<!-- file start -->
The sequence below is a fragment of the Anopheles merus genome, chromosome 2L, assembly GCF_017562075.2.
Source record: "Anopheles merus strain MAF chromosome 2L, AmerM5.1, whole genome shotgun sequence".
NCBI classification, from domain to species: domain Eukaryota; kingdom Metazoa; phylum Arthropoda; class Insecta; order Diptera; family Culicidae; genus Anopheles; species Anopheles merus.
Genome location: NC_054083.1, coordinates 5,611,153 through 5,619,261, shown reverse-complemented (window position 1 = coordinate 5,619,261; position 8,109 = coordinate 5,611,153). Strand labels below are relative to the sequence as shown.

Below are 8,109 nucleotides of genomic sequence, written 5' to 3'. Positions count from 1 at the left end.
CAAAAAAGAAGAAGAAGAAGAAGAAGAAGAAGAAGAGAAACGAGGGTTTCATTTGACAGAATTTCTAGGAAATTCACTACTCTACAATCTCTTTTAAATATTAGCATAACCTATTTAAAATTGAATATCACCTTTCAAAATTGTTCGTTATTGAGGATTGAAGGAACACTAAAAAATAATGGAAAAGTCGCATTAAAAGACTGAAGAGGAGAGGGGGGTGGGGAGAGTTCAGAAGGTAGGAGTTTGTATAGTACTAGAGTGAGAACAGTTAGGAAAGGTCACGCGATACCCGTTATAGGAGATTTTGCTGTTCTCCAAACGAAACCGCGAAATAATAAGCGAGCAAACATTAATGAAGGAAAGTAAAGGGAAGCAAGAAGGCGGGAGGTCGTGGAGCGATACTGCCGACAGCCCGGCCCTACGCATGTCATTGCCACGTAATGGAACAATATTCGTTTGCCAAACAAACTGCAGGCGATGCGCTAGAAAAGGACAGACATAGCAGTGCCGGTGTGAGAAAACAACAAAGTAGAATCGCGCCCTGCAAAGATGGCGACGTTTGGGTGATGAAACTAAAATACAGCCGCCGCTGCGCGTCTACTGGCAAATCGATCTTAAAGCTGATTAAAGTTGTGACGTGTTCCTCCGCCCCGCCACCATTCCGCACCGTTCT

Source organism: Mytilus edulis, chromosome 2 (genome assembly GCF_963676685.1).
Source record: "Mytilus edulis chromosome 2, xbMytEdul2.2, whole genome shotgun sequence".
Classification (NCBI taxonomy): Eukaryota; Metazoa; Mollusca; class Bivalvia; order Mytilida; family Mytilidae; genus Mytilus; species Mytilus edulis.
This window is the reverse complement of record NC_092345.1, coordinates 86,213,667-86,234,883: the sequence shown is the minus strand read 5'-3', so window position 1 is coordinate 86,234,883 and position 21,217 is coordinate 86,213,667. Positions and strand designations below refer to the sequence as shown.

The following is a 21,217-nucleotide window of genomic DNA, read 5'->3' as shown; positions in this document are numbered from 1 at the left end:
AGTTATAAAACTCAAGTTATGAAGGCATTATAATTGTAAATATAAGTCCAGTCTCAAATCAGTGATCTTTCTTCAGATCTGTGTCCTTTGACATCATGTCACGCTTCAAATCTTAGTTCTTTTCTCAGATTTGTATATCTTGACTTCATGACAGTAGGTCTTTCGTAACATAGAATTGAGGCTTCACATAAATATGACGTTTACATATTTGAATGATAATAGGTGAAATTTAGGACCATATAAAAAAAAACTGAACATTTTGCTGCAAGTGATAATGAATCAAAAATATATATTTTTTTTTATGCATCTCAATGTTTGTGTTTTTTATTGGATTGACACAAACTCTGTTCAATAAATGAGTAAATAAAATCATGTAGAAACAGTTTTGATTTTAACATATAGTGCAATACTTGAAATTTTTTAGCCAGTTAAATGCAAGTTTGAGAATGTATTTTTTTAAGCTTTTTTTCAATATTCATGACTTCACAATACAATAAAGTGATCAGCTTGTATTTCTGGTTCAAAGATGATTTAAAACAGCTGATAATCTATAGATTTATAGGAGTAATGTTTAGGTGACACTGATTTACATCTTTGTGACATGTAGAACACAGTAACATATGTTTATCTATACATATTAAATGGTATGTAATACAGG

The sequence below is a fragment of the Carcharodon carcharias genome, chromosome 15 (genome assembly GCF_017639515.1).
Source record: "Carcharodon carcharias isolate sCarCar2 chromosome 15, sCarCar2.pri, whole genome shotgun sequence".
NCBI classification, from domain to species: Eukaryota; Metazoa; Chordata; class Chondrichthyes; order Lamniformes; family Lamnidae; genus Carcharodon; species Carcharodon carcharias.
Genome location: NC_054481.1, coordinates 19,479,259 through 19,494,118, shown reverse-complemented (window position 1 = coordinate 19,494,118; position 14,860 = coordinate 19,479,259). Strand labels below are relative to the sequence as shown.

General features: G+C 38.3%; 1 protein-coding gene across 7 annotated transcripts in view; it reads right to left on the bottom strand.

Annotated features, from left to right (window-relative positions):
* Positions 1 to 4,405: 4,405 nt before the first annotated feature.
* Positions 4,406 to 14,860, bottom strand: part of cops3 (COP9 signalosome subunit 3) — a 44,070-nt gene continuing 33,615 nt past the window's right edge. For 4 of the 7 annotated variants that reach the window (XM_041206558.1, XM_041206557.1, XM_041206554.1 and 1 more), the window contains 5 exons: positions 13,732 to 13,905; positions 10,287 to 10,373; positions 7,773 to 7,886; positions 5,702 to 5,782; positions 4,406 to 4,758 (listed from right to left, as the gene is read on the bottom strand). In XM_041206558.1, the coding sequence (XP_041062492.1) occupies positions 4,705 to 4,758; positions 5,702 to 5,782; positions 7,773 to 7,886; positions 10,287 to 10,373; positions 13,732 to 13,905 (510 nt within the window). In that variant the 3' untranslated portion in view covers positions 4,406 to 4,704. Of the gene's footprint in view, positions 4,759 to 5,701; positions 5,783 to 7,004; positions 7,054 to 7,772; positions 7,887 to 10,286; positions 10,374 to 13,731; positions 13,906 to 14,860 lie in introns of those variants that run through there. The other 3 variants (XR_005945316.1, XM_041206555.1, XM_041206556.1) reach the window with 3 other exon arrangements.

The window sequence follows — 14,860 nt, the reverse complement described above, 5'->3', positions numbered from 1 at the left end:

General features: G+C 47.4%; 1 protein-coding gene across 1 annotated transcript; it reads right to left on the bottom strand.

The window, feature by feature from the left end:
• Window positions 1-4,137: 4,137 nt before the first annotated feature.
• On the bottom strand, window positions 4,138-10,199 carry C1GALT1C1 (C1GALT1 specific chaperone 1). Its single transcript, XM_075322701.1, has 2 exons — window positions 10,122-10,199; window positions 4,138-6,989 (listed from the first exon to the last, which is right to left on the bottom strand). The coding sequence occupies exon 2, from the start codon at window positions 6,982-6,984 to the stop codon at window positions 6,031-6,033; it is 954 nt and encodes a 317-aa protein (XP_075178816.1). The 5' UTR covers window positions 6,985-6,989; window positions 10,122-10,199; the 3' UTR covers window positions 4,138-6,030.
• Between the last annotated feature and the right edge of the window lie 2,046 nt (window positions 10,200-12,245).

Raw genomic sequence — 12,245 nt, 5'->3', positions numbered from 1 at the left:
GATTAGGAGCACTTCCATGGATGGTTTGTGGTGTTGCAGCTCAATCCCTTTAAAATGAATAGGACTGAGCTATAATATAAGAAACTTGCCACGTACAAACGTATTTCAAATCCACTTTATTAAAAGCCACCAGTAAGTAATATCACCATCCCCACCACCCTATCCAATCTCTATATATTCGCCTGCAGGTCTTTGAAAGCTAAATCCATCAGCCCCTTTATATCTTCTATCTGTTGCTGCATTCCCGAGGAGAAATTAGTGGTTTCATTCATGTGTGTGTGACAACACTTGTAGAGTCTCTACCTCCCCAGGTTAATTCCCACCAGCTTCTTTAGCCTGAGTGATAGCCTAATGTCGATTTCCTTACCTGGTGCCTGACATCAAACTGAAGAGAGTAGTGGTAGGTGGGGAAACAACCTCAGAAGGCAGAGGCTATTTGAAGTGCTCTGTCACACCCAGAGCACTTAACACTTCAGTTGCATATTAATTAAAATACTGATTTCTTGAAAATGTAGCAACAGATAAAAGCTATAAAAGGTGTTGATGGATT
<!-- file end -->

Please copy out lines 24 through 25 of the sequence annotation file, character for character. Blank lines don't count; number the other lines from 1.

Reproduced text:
• Window positions 1-4,137: 4,137 nt before the first annotated feature.
• On the bottom strand, window positions 4,138-10,199 carry C1GALT1C1 (C1GALT1 specific chaperone 1). Its single transcript, XM_075322701.1, has 2 exons — window positions 10,122-10,199; window positions 4,138-6,989 (listed from the first exon to the last, which is right to left on the bottom strand). The coding sequence occupies exon 2, from the start codon at window positions 6,982-6,984 to the stop codon at window positions 6,031-6,033; it is 954 nt and encodes a 317-aa protein (XP_075178816.1). The 5' UTR covers window positions 6,985-6,989; window positions 10,122-10,199; the 3' UTR covers window positions 4,138-6,030.